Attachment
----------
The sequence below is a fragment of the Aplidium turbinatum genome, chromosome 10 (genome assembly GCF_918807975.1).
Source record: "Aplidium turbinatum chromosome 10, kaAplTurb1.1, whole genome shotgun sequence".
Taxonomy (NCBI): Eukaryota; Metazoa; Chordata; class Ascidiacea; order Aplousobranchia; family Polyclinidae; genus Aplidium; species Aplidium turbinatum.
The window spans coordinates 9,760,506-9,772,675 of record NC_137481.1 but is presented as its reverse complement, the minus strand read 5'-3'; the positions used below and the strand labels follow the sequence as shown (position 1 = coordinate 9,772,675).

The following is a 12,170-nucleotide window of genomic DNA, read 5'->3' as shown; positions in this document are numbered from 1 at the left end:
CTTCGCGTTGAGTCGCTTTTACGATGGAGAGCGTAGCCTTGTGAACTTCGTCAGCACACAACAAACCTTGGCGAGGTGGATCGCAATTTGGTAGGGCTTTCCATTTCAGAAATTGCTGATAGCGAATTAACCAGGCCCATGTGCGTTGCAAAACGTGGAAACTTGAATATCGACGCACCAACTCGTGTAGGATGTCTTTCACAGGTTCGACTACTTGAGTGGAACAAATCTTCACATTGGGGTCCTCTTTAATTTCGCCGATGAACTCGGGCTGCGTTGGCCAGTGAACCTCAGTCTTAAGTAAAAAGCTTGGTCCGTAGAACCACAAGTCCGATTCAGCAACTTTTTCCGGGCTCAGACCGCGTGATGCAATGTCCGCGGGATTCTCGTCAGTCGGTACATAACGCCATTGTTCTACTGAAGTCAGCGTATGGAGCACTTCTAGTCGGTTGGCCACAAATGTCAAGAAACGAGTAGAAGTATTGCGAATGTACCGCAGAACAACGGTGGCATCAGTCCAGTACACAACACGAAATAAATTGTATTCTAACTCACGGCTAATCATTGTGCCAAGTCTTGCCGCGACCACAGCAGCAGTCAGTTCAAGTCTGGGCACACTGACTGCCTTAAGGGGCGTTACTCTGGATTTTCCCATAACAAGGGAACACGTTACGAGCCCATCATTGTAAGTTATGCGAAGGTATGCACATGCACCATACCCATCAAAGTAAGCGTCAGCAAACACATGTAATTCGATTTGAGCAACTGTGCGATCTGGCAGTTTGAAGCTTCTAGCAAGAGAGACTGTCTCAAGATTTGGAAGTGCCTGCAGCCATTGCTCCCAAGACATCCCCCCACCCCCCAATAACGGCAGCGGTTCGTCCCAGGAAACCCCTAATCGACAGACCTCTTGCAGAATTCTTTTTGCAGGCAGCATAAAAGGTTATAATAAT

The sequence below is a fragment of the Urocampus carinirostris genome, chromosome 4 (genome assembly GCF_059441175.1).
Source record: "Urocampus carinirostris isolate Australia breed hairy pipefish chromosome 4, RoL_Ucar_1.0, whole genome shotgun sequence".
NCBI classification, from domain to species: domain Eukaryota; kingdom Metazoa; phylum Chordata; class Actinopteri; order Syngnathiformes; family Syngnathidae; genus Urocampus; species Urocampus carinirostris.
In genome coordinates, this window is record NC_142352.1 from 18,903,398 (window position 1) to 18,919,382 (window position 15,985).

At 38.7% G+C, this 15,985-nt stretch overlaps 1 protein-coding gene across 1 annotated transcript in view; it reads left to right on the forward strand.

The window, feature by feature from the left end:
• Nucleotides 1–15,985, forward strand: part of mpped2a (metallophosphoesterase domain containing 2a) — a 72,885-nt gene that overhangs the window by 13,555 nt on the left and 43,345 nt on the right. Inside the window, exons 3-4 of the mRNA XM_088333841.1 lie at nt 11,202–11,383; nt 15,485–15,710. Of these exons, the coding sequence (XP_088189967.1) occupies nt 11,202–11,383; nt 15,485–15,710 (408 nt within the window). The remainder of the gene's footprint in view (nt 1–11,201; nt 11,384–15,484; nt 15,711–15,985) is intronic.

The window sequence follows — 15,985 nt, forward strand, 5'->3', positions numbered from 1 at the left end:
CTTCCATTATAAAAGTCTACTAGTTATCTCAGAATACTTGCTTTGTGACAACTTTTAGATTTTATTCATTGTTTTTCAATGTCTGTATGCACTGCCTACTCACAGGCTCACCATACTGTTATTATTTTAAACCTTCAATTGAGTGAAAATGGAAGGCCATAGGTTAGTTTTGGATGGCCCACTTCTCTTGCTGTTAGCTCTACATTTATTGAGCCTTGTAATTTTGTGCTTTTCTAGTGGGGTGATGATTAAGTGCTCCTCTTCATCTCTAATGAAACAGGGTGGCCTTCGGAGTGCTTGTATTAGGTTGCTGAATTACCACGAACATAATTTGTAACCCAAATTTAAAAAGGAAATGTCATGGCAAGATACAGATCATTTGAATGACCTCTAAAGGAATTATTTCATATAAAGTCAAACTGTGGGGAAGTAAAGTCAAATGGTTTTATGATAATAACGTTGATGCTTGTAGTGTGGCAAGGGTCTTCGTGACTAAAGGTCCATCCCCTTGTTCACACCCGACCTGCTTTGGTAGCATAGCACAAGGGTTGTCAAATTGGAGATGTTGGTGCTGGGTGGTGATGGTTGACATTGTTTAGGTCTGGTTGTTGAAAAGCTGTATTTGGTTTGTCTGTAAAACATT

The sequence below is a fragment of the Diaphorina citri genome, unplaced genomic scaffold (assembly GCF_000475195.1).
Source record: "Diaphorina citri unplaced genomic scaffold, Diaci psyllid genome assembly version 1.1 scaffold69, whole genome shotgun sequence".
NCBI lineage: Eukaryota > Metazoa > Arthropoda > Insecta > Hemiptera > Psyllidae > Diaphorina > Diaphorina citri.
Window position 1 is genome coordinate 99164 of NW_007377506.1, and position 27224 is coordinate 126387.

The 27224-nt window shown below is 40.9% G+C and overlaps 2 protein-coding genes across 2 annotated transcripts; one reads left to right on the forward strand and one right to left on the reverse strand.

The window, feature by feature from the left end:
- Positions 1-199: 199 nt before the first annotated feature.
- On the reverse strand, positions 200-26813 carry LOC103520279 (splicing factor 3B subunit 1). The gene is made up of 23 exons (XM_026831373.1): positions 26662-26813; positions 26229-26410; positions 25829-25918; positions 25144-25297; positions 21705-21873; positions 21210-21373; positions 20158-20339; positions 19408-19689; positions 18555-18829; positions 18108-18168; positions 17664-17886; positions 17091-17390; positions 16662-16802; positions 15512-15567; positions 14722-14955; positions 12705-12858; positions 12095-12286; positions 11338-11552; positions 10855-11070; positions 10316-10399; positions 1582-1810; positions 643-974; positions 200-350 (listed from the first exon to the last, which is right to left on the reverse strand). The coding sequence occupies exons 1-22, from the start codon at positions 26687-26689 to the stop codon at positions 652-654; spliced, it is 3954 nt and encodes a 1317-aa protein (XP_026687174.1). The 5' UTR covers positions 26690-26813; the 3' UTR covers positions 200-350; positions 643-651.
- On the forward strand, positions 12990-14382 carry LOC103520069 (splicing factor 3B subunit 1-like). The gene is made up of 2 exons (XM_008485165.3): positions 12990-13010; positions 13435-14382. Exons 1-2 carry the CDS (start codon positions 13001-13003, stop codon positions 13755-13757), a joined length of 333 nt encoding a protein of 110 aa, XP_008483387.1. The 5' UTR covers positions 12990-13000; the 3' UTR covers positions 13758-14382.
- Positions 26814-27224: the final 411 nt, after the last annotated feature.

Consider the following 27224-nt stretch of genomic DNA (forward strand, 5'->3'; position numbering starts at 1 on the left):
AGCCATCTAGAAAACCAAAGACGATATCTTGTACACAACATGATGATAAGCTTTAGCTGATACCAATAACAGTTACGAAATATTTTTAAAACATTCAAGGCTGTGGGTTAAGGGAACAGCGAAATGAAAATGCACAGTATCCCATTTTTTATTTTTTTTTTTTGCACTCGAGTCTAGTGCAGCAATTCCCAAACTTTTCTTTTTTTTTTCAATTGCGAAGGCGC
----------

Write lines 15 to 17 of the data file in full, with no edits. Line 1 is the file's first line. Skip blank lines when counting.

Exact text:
CTTCCATTATAAAAGTCTACTAGTTATCTCAGAATACTTGCTTTGTGACAACTTTTAGATTTTATTCATTGTTTTTCAATGTCTGTATGCACTGCCTACTCACAGGCTCACCATACTGTTATTATTTTAAACCTTCAATTGAGTGAAAATGGAAGGCCATAGGTTAGTTTTGGATGGCCCACTTCTCTTGCTGTTAGCTCTACATTTATTGAGCCTTGTAATTTTGTGCTTTTCTAGTGGGGTGATGATTAAGTGCTCCTCTTCATCTCTAATGAAACAGGGTGGCCTTCGGAGTGCTTGTATTAGGTTGCTGAATTACCACGAACATAATTTGTAACCCAAATTTAAAAAGGAAATGTCATGGCAAGATACAGATCATTTGAATGACCTCTAAAGGAATTATTTCATATAAAGTCAAACTGTGGGGAAGTAAAGTCAAATGGTTTTATGATAATAACGTTGATGCTTGTAGTGTGGCAAGGGTCTTCGTGACTAAAGGTCCATCCCCTTGTTCACACCCGACCTGCTTTGGTAGCATAGCACAAGGGTTGTCAAATTGGAGATGTTGGTGCTGGGTGGTGATGGTTGACATTGTTTAGGTCTGGTTGTTGAAAAGCTGTATTTGGTTTGTCTGTAAAACATT

The sequence below is a fragment of the Diaphorina citri genome, unplaced genomic scaffold (assembly GCF_000475195.1).
Source record: "Diaphorina citri unplaced genomic scaffold, Diaci psyllid genome assembly version 1.1 scaffold69, whole genome shotgun sequence".